Embattled Facebook CEO Mark Zuckerberg said Tuesday he has no plans to resign, sounding defiant after a rough year for the social platform.
“That’s not the plan,” Zuckerberg told CNN Business when asked if he would consider stepping down as chairman.
He also defended Facebook chief operating officer Sheryl Sandberg, who has drawn criticism over her handling of the social media giant’s recent crises.
“Sheryl is a really important part of this company and is leading a lot of the efforts for a lot of the biggest issues we have,” said Zuckerberg.
“She’s been an important partner to me for 10 years. I’m really proud of the work we’ve done together and I hope that we work together for decades more to come.”
Facebook has stumbled from one mess to another this year as it grappled with continuing fallout from Russia’s use of the platform to interfere in the 2016 US presidential election, the Cambridge Analytica scandal in which user data was harnessed in a bid to help candidate Donald Trump, and a huge security breach involving millions of accounts.
Most recently, an investigative piece published last week by The New York Times said Facebook misled the public about what it knew about Russia’s election meddling and used a PR firm to spread negative stories about other Silicon Valley companies and thus deflect anger away from itself.
“It is not clear to me at all that the report is right,” Zuckerberg said of the Times article.
“A lot of the things that were in that report, we talked to the reporters ahead of time and told them that from everything that we’d seen, that wasn’t true and they chose to print it anyway.”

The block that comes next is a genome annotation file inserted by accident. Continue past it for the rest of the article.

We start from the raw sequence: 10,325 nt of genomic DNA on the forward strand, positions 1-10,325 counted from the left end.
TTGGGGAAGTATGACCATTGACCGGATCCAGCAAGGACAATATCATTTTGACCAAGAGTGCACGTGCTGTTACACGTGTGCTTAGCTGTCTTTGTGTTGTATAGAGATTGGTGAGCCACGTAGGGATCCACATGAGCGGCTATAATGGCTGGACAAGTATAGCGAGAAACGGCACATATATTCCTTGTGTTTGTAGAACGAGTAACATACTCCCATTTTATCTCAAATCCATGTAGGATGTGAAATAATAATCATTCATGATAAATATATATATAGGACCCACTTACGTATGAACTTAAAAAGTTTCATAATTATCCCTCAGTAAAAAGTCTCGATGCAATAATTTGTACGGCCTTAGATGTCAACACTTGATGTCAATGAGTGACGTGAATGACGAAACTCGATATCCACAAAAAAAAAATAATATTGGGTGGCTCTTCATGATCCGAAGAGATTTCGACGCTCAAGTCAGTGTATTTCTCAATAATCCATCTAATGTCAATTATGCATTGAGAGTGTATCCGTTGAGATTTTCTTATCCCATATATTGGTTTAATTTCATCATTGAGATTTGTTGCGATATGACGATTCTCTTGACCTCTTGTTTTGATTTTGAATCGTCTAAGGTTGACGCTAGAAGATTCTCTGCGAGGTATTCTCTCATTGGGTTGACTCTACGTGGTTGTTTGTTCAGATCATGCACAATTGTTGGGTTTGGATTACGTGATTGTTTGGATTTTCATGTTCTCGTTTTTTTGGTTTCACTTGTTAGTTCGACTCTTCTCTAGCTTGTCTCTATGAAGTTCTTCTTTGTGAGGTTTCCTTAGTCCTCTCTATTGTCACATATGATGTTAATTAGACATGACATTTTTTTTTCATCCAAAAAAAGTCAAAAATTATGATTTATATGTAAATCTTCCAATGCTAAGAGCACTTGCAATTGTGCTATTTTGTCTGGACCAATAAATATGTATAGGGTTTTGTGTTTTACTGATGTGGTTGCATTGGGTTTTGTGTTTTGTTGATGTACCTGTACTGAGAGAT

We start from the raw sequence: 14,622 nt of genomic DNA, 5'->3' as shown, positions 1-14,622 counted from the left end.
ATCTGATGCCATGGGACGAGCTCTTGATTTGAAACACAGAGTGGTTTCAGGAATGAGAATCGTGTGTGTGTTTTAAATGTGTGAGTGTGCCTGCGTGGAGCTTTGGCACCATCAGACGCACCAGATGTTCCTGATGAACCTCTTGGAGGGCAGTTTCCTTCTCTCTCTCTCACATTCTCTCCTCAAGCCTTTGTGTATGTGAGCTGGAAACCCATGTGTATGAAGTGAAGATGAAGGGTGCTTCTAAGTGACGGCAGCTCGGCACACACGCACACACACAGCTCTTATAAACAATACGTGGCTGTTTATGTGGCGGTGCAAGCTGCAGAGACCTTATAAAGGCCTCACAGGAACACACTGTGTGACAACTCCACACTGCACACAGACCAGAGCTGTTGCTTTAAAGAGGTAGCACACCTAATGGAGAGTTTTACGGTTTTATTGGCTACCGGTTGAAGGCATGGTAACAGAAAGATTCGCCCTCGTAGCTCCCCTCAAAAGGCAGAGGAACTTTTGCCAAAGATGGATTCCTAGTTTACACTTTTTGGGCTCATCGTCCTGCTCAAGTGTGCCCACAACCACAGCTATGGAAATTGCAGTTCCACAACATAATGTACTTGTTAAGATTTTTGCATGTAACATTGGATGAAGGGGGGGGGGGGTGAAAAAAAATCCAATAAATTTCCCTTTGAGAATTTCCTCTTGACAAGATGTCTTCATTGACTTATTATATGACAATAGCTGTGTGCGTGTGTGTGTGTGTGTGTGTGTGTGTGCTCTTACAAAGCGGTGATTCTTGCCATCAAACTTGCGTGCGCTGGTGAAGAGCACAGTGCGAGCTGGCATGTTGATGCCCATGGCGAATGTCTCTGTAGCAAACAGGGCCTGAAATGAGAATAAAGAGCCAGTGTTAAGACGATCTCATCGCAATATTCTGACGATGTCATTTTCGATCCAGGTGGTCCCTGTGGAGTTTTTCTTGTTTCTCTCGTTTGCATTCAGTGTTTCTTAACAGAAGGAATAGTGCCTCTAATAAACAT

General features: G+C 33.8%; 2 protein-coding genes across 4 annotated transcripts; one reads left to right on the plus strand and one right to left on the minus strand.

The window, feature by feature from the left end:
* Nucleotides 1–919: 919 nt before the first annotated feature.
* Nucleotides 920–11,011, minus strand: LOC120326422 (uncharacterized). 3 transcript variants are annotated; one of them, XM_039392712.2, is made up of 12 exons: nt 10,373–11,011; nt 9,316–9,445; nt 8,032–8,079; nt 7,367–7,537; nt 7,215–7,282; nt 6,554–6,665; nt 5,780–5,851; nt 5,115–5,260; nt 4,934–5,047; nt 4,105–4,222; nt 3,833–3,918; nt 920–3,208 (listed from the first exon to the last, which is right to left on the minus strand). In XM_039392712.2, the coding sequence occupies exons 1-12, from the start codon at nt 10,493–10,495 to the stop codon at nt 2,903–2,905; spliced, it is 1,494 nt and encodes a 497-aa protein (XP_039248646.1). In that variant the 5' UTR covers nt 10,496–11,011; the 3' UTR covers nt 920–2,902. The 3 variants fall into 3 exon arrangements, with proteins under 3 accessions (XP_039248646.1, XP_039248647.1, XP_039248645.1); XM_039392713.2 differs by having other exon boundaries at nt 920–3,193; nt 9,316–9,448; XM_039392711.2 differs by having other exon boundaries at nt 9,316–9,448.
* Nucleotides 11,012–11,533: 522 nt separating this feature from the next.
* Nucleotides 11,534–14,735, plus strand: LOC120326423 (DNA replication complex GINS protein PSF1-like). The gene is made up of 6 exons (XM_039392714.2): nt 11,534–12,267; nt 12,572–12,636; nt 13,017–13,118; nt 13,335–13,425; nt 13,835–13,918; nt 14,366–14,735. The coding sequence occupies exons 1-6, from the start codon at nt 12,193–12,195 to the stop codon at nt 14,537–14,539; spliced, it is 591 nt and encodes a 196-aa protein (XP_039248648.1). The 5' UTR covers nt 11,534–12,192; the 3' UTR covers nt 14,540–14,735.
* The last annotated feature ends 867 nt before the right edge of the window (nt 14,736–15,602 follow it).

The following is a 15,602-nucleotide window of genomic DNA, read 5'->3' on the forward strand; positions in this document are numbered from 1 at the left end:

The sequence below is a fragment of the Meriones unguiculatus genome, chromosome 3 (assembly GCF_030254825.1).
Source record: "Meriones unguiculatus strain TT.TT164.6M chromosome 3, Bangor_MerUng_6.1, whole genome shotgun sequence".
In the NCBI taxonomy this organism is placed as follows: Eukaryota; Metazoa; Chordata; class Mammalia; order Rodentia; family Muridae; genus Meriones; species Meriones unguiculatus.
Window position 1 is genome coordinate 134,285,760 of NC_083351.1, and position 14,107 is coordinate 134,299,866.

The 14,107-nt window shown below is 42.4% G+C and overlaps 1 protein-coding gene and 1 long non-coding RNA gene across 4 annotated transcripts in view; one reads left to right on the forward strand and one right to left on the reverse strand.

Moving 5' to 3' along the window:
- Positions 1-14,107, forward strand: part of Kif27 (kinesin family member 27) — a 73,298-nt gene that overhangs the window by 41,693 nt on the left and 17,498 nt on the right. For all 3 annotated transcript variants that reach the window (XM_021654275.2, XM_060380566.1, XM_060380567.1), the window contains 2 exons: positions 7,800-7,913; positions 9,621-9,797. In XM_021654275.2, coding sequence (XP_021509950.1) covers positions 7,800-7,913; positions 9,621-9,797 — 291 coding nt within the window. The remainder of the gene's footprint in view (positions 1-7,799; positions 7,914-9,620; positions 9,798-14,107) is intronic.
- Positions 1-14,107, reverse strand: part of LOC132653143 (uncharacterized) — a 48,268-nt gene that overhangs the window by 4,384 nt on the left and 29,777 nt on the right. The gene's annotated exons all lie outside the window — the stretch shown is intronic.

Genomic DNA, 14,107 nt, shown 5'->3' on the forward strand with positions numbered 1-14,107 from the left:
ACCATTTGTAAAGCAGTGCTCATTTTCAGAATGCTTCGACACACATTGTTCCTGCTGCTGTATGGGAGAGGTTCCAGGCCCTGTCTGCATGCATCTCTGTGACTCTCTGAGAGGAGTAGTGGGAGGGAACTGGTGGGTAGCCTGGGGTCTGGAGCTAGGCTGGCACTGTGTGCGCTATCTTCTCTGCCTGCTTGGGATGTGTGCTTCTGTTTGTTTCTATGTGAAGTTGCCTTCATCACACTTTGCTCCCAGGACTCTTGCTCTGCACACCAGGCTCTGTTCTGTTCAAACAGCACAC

Zuckerberg also defended his company against the broader wave of flak it has taken this year.
“A lot of the criticism around the biggest issues has been fair, but I do think that if we are going to be real, there is this bigger picture as well, which is that we have a different world view than some of the folks who are covering us,” he said.
“There are big issues, and I’m not trying to say that there aren’t… But I do think that sometimes, you can get the flavor from some of the coverage that that’s all there is, and I don’t think that that’s right either.”
Many Republicans privately admit their party is now ‘built largely on lies’: White House veteran
In the wake of the first day of public hearings in the House impeachment inquiry into President Trump, contributor for The Atlantic and conservative think-tank fellow Peter Wehner wrote that yesterday's testimony from senior US diplomat Bill Taylor "was merely another massive boulder in the avalanche of evidence against the president."
"We are well beyond the point that any disinterested person can deny that the president abused his power and acted in a corrupt manner, in ways the American founders explicitly warned against," Wehner writes.
According to Wehner, yesterday's hearing only deepened the "complicity" of Republicans in Trump's latest scandal.
Ohio GOP bill may bar teachers from penalizing students who give creationist answers on biology tests: ACLU
A bill that passed Ohio's House of Representatives this week is being criticized by the American Civil Liberties Union for vague language that could prevent biology teachers from penalizing students who give creationist answers to questions about evolution.
Local news station WKRC reports that the legislation, which passed the House and is now awaiting debate in the Ohio Senate, states that "students can't be penalized if their work is scientifically wrong as long as the reasoning is because of their religious beliefs."
Legal experts point out the giant flaw in Trump’s claims about rooting out Ukraine corruption
Legal experts are noticing that President Donald Trump wasn't asking for a real investigation of Joe Biden, only one that could provide fodder for the news media.
Witnesses in the impeachment inquiry have testified that Trump wanted Ukrainian president to announce an investigation into Joe Biden and his son Hunter in an interview with CNN, in exchange for congressionally approved military aid or a White House visit.
"Trump demanding a Zelensky announce an investigation of Biden, 'in front of a microphone” gives the game away,'" tweeted Jennifer Taub, a professor at Vermont Law School. "If the real goal was to investigate corruption, a CNN announcement would be the wrong approach. Genuine investigations are kept secret."